As a result of this bowl sliding clearly affecting the product geometry, one can detect a noticeable polarization in the charge distribution along the series of sandwich-like aggregates (as exemplified by the molecular electrostatic potential (MEP) maps in Fig. 6). While the charge state of the corannulene fragments remains −3, the negative charge on their π-surface is becoming more and more localized in order to minimize the electrostatic repulsion between the bowls. For instance, in the case of the 1-Cs-small system having the greatest separation between the two bowls (Table 2) and minimal sliding, the charge distribution is almost symmetrical. At the same time, for the 1-Li-small system (with the smallest d1 and the largest axial shift between the bowls), the localization of negative charges was found to be the most pronounced in the series.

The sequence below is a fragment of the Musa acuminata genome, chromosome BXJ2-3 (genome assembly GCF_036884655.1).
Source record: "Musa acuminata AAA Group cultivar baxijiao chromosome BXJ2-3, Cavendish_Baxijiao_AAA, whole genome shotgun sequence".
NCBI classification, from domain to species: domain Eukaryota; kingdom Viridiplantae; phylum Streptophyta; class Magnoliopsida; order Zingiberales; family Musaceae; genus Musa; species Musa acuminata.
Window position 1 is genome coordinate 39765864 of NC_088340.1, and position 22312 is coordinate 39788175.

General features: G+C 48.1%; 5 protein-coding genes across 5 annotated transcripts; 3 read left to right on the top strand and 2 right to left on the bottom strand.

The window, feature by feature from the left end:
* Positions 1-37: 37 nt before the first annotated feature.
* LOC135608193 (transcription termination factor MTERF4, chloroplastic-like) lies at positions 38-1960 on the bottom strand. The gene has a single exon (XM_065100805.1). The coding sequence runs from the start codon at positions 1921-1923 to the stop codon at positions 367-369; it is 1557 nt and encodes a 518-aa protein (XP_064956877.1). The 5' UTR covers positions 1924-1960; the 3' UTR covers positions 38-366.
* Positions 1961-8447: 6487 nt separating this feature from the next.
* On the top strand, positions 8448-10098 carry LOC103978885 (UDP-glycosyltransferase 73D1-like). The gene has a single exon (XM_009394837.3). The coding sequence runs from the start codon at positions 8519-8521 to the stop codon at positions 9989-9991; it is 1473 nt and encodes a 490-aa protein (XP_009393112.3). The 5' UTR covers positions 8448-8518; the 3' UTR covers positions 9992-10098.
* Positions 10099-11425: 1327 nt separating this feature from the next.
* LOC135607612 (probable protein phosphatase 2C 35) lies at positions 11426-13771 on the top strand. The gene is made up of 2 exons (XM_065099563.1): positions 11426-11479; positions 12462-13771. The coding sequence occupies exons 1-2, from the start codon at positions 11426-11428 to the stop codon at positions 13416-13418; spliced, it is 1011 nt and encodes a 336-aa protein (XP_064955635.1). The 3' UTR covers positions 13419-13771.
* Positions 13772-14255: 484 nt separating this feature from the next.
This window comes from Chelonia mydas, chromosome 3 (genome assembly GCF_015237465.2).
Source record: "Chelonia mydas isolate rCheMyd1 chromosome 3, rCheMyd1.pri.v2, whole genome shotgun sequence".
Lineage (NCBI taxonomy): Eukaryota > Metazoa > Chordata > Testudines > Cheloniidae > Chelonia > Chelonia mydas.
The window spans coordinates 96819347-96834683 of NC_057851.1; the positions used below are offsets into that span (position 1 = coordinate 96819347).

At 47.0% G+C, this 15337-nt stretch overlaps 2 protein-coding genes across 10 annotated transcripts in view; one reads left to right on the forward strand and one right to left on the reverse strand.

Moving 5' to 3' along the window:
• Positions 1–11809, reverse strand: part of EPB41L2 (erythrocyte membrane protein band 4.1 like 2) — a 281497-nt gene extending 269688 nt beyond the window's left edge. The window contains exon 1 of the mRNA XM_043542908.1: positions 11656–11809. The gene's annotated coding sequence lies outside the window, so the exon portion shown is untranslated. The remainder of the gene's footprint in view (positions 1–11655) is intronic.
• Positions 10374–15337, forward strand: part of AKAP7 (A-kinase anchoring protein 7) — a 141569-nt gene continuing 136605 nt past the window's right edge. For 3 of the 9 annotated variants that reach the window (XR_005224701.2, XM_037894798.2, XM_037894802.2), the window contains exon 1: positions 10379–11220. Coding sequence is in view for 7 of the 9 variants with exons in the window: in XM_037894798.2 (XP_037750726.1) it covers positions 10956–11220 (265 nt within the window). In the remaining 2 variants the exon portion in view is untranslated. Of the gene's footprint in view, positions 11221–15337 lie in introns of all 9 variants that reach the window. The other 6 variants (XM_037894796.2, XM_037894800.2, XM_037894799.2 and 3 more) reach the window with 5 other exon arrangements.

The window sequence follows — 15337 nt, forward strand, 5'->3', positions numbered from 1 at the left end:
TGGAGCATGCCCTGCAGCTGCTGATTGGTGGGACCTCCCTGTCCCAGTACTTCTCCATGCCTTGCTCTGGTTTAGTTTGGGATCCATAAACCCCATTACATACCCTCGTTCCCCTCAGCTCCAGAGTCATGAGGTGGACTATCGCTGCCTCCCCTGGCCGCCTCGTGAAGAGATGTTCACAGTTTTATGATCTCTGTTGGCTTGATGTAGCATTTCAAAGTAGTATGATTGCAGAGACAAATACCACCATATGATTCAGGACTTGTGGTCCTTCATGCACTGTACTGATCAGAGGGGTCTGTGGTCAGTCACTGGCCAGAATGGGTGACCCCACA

image file: c6sc05370j-f6.tif
Fig. 6 Molecular electrostatic potential maps for 1-M-small systems, where M = Li, Na, K, Rb and Cs (PBE0/def2-TZVP(M)//cc-pVDZ).

Considering the significant variations in geometry when going from Cs to Li (Table 2), one may expect accompanied changes in the spin density distribution and, consequently, in the magnetic coupling of the two C20H10˙3− radicals. The increased shift of the corannulene bowls with respect to each other (parameter “bowl sliding” in Table 2) notably stabilizes the localization of the unpaired electrons on opposite sides of the supramolecular aggregate, as exemplified by the spin density distribution (Fig. 7). This localization is almost negligible in the 1-Cs-small system but reaches a maximum in the 1-Li-small system. As expected, the associated stabilization results in an increasing ferromagnetic interaction between the bowl-shaped radicals and in a decreasing anti-ferromagnetic component. This can be clearly illustrated by comparison of the 1H-K-small (sliding = 2.09 Å) and 1-K-small (sliding = 0.840 Å) systems, for which the magnetic coupling constants were calculated to be 2J = +1.50 cm−1 and −6.44 cm−1 (at the BS-DFT level of theory), respectively. The same trend was observed for the 1H-Cs-small and 1-Cs-small models (sliding = 1.84 Å and 0.453 Å; J = +3.84 cm−1 and −2.39 cm−1, respectively).20 Eventually, this ferromagnetic interaction is maximized in the case of the 1-Li-small system (2J = +32.32 cm−1), where the axial sliding is the most pronounced (1.601 Å).